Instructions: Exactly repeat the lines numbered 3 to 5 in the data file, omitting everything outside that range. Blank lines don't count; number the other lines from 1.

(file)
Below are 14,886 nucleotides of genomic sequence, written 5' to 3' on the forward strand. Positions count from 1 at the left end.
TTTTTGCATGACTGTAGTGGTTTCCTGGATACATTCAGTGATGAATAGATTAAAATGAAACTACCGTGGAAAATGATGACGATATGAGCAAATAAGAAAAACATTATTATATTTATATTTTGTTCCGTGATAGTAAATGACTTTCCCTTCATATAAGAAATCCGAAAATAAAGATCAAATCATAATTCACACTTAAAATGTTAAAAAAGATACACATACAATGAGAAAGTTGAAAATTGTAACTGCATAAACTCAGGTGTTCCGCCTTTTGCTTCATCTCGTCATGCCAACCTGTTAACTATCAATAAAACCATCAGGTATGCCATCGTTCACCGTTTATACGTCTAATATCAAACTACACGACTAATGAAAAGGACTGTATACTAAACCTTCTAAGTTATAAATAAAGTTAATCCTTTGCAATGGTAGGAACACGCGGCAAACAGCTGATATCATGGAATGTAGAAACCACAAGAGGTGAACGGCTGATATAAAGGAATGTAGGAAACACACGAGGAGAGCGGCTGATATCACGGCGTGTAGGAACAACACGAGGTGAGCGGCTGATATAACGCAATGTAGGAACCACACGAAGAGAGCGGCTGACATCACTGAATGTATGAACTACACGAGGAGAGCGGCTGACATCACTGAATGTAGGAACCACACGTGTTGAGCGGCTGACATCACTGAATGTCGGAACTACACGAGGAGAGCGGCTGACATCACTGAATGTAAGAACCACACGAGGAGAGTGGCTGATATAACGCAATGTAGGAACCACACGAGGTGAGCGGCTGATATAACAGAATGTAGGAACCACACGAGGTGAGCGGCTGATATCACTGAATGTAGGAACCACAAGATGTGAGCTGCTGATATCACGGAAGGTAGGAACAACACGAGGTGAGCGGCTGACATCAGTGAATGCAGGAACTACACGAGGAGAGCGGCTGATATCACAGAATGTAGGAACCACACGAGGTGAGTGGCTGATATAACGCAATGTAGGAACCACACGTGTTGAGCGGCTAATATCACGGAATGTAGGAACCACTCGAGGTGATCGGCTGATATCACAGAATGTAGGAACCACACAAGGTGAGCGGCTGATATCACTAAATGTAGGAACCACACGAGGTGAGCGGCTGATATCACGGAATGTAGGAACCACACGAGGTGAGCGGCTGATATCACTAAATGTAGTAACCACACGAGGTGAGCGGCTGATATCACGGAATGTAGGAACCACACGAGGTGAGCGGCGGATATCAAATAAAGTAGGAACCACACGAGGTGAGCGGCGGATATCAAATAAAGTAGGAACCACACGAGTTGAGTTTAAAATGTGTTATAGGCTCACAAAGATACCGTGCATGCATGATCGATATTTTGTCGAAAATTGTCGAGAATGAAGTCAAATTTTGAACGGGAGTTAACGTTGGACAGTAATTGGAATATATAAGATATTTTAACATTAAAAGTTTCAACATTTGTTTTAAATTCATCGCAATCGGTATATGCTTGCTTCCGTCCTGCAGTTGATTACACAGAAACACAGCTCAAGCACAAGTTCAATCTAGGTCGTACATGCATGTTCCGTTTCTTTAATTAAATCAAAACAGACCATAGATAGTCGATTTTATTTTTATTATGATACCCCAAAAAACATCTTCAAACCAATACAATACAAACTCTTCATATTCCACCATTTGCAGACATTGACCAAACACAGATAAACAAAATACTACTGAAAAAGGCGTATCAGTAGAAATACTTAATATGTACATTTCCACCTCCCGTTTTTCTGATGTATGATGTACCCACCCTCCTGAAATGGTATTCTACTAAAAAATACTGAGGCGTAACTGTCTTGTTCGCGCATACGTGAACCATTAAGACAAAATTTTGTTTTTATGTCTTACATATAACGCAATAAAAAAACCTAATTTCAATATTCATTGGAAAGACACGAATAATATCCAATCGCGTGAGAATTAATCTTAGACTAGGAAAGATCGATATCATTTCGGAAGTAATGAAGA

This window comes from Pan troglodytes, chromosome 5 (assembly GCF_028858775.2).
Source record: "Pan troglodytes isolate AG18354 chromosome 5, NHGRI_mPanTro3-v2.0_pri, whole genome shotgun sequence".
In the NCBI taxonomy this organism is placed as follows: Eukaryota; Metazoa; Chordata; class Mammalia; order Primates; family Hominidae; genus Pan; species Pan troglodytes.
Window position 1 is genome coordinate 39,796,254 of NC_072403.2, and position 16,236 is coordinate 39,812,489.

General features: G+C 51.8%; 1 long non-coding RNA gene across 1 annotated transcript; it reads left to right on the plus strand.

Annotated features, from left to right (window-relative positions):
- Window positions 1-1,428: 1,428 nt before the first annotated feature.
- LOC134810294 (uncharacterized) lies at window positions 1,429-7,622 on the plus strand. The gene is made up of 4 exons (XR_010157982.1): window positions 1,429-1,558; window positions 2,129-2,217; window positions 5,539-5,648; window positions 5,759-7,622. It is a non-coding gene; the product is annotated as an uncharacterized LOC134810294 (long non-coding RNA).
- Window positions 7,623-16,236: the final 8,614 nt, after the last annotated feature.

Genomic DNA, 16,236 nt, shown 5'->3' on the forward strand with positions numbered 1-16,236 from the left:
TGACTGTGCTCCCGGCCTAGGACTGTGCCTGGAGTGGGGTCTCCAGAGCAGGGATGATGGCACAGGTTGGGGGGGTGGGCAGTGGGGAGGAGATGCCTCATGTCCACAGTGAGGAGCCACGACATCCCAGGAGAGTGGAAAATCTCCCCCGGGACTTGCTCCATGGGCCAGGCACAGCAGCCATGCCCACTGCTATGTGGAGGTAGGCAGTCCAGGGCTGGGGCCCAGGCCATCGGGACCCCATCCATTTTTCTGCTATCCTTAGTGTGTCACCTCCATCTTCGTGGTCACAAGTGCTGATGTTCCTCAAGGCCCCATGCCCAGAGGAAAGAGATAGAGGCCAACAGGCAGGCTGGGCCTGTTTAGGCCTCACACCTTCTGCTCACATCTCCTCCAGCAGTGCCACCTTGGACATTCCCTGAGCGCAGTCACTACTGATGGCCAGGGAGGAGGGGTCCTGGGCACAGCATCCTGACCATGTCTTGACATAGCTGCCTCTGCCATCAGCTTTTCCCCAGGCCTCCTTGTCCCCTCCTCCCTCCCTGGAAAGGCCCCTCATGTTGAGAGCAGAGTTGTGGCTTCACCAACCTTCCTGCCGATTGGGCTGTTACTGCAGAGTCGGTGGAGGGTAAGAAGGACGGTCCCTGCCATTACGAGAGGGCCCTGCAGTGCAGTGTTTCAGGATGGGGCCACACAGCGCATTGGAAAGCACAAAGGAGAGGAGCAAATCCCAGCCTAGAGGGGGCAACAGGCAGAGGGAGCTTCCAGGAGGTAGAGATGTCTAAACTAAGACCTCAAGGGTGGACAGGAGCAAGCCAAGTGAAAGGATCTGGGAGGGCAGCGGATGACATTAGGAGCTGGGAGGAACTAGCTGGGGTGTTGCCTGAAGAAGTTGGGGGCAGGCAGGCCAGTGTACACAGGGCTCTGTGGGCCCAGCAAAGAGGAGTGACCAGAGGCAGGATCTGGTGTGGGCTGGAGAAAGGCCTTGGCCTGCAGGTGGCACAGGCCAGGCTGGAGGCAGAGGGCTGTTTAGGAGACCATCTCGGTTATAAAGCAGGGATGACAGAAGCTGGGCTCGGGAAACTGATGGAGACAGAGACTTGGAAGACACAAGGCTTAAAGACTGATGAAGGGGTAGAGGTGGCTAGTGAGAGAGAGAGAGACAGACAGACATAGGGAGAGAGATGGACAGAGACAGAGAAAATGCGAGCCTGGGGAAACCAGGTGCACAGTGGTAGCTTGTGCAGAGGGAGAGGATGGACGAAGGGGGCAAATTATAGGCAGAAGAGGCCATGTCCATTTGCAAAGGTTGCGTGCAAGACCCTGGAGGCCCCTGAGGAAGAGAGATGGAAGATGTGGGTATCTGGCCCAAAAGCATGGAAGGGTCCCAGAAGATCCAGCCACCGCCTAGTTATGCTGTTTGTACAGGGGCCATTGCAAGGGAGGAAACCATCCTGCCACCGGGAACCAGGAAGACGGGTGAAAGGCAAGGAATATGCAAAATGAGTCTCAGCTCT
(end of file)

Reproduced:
This window comes from Pan troglodytes, chromosome 5 (assembly GCF_028858775.2).
Source record: "Pan troglodytes isolate AG18354 chromosome 5, NHGRI_mPanTro3-v2.0_pri, whole genome shotgun sequence".
In the NCBI taxonomy this organism is placed as follows: Eukaryota; Metazoa; Chordata; class Mammalia; order Primates; family Hominidae; genus Pan; species Pan troglodytes.